As an officer in one of the largest branches in the U.S. Army, you will work with high-tech Military Intelligence (MI) equipment in areas such as communications, all-source intelligence analysis, computer warfare, digital imagery and satellite data. You may specialize in such areas as counterintelligence, human intelligence, signals intelligence and all-source intelligence. You will do so to determine the plans, intentions and capabilities of enemy forces, as well as reduce the uncertainty of enemy, terrain and weather conditions for a commander.

Military Intelligence officers are always in the know. With extensive training and expertise in intelligence, counterintelligence, electronic warfare, interrogation, reconnaissance and surveillance, officers in this branch are critical to military leaders. MI officers are always out front, providing essential intelligence and, in many cases, saving Soldiers who are fighting on the front lines.

Find out more here.

Military Intelligence Officer (35) information found here.

Military Police Corps

The Military Police (MP) Corps has a long and distinguished history in the U.S. Army. Officially established in 1941, the MP Corps' lineage can be traced all the way back to the American Revolution.

Officers in the MP Corps manage five primary functions to support Army and Joint Operations worldwide: Law and Order, Police Intelligence Operations, Internment Resettlement, Area Security, and Maneuver and Mobility Support. These functions cover every aspect from law enforcement at the installation to security of U.S. Forces and civilians on the battlefield. MP officers also perform criminal investigations.

Expected to detect and deter any enemy activity near military command posts or other Army territory, the MP is the most demanded resource for major combat, stability, expeditionary, civil assistance and homeland consequence management operations. When assigned to this branch, your training begins with the Military Police Basic Officer Leaders Course, where you will experience physical training and learn leadership skills, tactics, maintenance and supply. You'll then be given the opportunity to study civil and military law, weapons training and communications skills. You can also take airborne, air assault and ranger training to aid in your MP career.

Find out more here.

Military Police Corps Officer (31A) information found here.

Ordnance Corps

The second largest branch in the U.S. Army, the Ordnance Corps, is in charge of a wide range of weapons systems. More specifically, officers in this branch ensure that weapon systems, vehicles and equipment are ready and available, as well as in perfect working order, for combat commanders anytime, anywhere.

At the Ordnance Basic Officer Leaders Course, you will learn leadership skills, tactics, maintenance and operational aspects of weapons and vehicles used in an Ordnance platoon. Your training will take place in classrooms and in the field.

There are three main divisions in the Ordnance Corps: Material Maintenance Management, Munitions Material Management and Explosive Ordnance Disposal. As an officer in this branch, you may manage vast amounts of supplies and Soldiers or serve in a staff position.

Find out more here.

Ordnance Officer (91A) information found here.

Quartermaster Corps

In wartime and in peacetime, the Army conducts contingency operations and exercises around the world. This means our nation's ground force has an enormous need for provisions. Officers serving in the Quartermaster Corps, the largest branch in the U.S. Army, are responsible for managing those provisions.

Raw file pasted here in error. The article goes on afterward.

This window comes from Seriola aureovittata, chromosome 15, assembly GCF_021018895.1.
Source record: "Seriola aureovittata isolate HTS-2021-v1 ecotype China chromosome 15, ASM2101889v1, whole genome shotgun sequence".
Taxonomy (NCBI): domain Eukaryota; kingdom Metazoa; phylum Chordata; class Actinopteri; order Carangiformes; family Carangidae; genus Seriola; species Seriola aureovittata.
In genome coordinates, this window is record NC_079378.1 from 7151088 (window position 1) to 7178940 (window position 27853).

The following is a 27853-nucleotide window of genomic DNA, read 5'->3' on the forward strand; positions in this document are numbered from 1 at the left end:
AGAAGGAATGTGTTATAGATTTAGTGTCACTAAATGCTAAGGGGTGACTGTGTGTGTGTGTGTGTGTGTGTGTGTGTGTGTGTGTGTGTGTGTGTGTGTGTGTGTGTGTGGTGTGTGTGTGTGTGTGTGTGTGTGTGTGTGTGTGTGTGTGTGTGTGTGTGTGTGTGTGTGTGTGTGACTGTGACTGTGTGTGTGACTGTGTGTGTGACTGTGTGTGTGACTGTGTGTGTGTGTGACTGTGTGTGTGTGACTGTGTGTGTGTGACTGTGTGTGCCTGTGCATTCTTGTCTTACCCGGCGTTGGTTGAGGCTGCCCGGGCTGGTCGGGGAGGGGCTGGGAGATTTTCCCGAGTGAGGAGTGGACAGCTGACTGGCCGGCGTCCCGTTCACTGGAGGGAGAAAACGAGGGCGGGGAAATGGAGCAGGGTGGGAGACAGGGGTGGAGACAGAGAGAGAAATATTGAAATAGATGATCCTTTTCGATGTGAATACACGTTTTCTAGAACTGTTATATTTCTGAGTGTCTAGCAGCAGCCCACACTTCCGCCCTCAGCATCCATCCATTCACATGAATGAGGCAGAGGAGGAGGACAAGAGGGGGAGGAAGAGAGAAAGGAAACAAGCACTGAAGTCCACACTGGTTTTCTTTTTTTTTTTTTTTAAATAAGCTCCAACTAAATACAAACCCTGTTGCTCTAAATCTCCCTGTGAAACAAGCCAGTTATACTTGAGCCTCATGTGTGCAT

Quartermaster officers can command at every level from second lieutenant to general, whether it be a Petroleum Platoon, a Forward Support Company, a Brigade Support Battalion, a Defense Distribution Depot, an Expeditionary or Theater Support Command, or the Army Material Command. As an officer in this branch, you will use the latest equipment and information technologies to solve logistical issues and manage the distribution of supplies and services around the world. From food and water to petroleum, repair parts, field services and weapon systems, officers in the Quartermaster Corps ensure that all Soldiers are adequately sustained.

Quartermaster officers can expect to train in seven battlefield functions: Supply Distribution, Fuel, Water, Field Services, Aerial Delivery, Subsistence and Mortuary Affairs. Additionally, you may attend Ranger, Airborne, Pathfinder, Aerial Deliver (Rigger) and Mortuary Affairs Schools when you are assigned to this branch.

Find out more here.

Quartermaster officer (92A) information found here.

Signal Corps

From the front lines to the White House, officers in the Signal Corps are always on top of the latest technology. They're the first link in an intricate chain of command and are responsible for all systems of communication for the entire Army.

Your training will begin with the Signal Basic Officer Leaders Course, where you'll master tactical and technical leadership skills in preparation for your first assignment. Then, as a Signal platoon leader or Staff officer, you'll be in control of high-tech electronic equipment ranging from switching systems to satellite communications systems. You'll also be responsible for planning, employing and operating voice, video, imagery and data distribution systems and networks across the globe. With the Signal Corps, the Army continues to be the best-informed, best-prepared fighting force in the world.

Find out morehere.

Signal Corps Officer (25A) information found here.

Transportation Corps

Getting from point A to point B isn't always an easy task. That's where the Army's Transportation Corps comes in, using strategy and planning to make their move. This branch enables this nation to transport its Soldiers, as well as their supplies and equipment, where they need to be.

As an officer in the Transportation Corps, you will use your tactical skills and logistical expertise and apply them to transportation concepts. You will be responsible for moving supplies, troops and equipment where needed around the world.

During wartime, the Transportation Corps utilizes both military and civilian trucks, trains, boats and airplanes to provide fast support to combat teams on the front lines. Your training will be include the Transportation Basic Officer Leaders Course, where you will learn leadership skills, tactics, maintenance and operation aspects of weapons and vehicles. You will also learn the core competencies of Deploy the Force, Distribution Synchronization, Joint/Combined Transportation Network, Sea and Air Cargo Transportation, and Material and Personnel Movements. In this branch, you'll be keeping Soldiers on the move.